And let’s also not forget . . . figuring excess weight you’re forced regrettably—to ditch!

We trim them to fly in circles to come down in our fields,

but failing to happen—small motor bikes proceed,

in search of our lost aircraft— but never guaranteed.

We spend thousands to track them to help in the cause,

because employing bird dogs are useless this day

as aëroplane models are certainly not prey.

So if one would think about that for a moment
to which Flight Directors & Contestants should certainly give pause . . .

to think only about flying their planes in low winds

which would invariably delay—
and as a result a slight postponement !!!

But if this was the norm we would never have fun,

because here in the Midwest it’s always a bit breezy
which never can be totally out-done!

But once TRIMMING is finished with a little help from your PEERS,
your fledgling new BIRD should take flight
among your crowd’s loud CHEERS.

So finally Spring arrives—but it’s still a tad COLD.

Nevertheless I’m taking her flying.

Should I be so BOLD?

So off in the dark of the we hours to my duffel bag I wander 

to retrieve my precious trusted (must I say expensive?) RUBBER WINDER.

I reflect now in darkened silence this SOLSTICE reminder,
and know that the following days will exponentially grow LONGER. Hurrah!

So amazingly enough just about then 

when the horizon becomes bright
with the early morning’s sun’s light,

it occurs to me that I must ponder,

just how many turns must I wind for the rubber

to accomplish my goal of setting my creation
into the illustrious wide blue yonder—for my observation?

As it awaits its winding atop my Winding Station in the early dawn

I can’t help but being explicitly drawn,

to thoughts of earlier modelers having similar tasks

but they had no road-map or directions to follow,

all their efforts were mostly gleaned from experience

which for us current day Aëromodellers it’s almost impossible to grasp.

In addition my newly conceived model aëroplane . . . . reminds me of the way

all YESTERYEAR PIONEER FREE FLIGHT AËROMODELLER must have encountered,
all the JOY & MIRACLE of UNAIDED FLIGHT in their day.

No remote control doodads for me.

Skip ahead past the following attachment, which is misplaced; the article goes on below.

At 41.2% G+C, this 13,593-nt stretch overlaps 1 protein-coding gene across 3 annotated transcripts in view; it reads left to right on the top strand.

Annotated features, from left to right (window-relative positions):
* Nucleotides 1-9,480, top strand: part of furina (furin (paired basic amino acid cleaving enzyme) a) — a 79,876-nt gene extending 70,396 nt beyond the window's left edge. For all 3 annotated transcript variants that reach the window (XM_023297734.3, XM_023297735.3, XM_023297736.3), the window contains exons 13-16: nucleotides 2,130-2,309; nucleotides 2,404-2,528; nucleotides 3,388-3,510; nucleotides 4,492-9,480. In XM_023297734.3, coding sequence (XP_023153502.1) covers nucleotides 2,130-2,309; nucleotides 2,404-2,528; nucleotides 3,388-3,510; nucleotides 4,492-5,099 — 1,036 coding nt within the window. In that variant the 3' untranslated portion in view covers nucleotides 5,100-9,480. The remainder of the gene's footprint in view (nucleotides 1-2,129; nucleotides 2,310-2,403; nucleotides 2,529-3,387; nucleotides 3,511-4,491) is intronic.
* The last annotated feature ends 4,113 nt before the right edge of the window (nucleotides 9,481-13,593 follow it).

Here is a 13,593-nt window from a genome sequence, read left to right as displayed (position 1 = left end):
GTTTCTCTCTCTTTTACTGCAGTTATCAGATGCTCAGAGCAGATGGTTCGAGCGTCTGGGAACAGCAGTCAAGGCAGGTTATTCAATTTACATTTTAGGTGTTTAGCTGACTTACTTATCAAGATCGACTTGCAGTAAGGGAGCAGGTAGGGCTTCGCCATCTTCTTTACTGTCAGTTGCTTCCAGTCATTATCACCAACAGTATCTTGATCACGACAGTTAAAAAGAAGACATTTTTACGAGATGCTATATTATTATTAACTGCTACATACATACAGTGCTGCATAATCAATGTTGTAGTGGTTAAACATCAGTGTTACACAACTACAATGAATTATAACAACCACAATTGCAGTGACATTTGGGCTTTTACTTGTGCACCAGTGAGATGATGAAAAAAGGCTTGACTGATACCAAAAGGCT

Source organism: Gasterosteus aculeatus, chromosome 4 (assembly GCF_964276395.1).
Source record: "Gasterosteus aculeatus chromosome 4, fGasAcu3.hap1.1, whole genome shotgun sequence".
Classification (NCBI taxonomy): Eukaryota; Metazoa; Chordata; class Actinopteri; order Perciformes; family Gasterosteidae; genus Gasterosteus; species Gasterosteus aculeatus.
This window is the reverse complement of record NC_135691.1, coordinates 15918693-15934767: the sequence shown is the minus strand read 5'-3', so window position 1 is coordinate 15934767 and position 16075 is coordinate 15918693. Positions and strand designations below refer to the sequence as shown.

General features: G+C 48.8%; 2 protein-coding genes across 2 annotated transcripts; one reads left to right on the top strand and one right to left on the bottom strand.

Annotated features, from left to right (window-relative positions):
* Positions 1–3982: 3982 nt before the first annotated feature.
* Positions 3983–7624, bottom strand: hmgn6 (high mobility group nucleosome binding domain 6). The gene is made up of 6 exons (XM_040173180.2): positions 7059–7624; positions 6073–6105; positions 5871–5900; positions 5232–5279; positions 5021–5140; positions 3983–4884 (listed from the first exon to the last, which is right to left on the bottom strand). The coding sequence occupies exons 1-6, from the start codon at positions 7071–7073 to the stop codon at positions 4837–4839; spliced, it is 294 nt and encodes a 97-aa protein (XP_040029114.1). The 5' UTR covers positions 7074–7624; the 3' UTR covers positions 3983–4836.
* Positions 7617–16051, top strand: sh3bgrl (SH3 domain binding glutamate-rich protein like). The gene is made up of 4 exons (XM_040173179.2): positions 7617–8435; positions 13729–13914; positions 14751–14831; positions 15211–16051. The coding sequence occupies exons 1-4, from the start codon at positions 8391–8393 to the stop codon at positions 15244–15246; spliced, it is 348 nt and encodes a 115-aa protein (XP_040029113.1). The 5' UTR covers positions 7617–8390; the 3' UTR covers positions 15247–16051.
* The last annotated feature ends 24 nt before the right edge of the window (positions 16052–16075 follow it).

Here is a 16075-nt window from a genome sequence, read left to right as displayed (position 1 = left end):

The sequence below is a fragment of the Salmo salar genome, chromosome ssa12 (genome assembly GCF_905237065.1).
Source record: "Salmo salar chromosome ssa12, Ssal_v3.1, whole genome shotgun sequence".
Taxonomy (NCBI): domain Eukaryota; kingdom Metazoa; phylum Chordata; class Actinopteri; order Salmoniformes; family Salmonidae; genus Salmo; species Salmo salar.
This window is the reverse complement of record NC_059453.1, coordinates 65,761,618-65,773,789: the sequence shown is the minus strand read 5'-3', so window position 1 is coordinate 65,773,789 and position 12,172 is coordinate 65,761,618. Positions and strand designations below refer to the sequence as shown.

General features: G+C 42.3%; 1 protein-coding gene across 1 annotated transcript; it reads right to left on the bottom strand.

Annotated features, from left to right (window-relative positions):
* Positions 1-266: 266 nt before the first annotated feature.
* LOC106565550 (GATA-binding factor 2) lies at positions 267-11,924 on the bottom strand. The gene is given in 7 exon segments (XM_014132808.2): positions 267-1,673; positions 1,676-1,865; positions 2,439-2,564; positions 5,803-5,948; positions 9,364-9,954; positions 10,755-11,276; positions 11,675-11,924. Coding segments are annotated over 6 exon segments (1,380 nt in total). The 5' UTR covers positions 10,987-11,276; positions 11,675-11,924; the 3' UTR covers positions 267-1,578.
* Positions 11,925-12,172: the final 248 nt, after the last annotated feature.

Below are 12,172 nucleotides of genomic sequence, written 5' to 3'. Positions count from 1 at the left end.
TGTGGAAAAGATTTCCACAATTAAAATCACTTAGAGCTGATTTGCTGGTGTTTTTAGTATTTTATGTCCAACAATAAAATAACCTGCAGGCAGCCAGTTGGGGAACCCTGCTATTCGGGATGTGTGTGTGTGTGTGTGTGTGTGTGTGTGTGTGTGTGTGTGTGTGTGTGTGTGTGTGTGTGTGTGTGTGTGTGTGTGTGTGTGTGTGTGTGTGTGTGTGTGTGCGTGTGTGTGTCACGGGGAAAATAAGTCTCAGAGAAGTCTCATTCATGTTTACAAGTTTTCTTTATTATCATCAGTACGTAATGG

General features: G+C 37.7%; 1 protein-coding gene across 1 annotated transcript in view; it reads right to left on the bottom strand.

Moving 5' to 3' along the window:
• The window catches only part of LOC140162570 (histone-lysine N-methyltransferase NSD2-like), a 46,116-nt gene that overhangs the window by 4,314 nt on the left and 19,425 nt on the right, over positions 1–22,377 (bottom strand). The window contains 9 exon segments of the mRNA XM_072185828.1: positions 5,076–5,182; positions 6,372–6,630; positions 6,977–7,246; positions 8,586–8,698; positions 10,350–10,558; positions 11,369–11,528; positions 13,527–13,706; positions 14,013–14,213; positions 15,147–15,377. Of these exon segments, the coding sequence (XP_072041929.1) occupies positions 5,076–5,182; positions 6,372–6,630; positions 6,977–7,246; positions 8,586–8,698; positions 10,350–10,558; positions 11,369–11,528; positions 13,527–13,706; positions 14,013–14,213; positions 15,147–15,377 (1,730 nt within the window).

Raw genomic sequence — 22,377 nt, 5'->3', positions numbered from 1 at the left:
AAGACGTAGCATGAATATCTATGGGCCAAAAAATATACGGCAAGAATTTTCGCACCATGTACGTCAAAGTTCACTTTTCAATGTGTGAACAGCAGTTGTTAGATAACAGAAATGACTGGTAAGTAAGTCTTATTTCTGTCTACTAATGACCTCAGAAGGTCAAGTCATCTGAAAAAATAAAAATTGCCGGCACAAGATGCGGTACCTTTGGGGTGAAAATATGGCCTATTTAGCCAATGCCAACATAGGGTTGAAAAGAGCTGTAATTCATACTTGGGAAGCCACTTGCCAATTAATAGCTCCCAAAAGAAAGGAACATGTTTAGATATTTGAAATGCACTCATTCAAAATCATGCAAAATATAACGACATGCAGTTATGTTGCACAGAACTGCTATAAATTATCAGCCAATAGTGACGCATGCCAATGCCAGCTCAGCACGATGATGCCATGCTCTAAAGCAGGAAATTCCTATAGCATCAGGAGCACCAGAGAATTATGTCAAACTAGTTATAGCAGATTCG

No batteries to charge. 

No flight control gimmicks or even slight worries.

It’s basically a rubber motor I rely on—as I wind peacefully away
in the warm morning sunlight and absolutely no hurries

with little or no flurries, on this glorious day.

I take in the beauty of what’s surrounds me—the Land and the Sky

in its simplicity. Oh the scenery—what a sight!

Back to counting. I settle on a number close to half a grand.

It seems to be enough for the first time—as she’s leaving my hand,

YES—five hundred winds—turns out just about RIGHT
for her long-time-a-coming RATHER MODEST “Maiden Flight.”

As we look ahead at our growing Aëromodelling Hobby,

for ‘23 . . .
there seems to be plenty
of World Wide Newcomers ALREADY.

As while these numbers increase—there’s something I’d like to say PUBLICLY.

There’s UNQUESTIONABLY no harm in controlling all ASPECTS
of your model in mid-flight.

—In fact there are ADVANTAGES.—

But for me it’s the EARLY AËROMODELLING PIONEERS
that have proven to me and others of all LANGUAGES,

that for all of these years since the DAWN of unaided Model Aëroplane Flight

it has been RUBBER POWERED MODELS that have gotten it RIGHT.

Happy December Northern Hemisphere Solstice and may the
2023 Aëromodelling year begin on a Peaceful note for the World
and may all your Model Aëroplane Flights be successful this year. 

Looking forward to longer days & more “flight time.” 🙂

And for those in the Southern Hemisphere—relish your Summer!

Jeffrey B. (Jb) Nisley — Webmaster for KCFreeFlight.org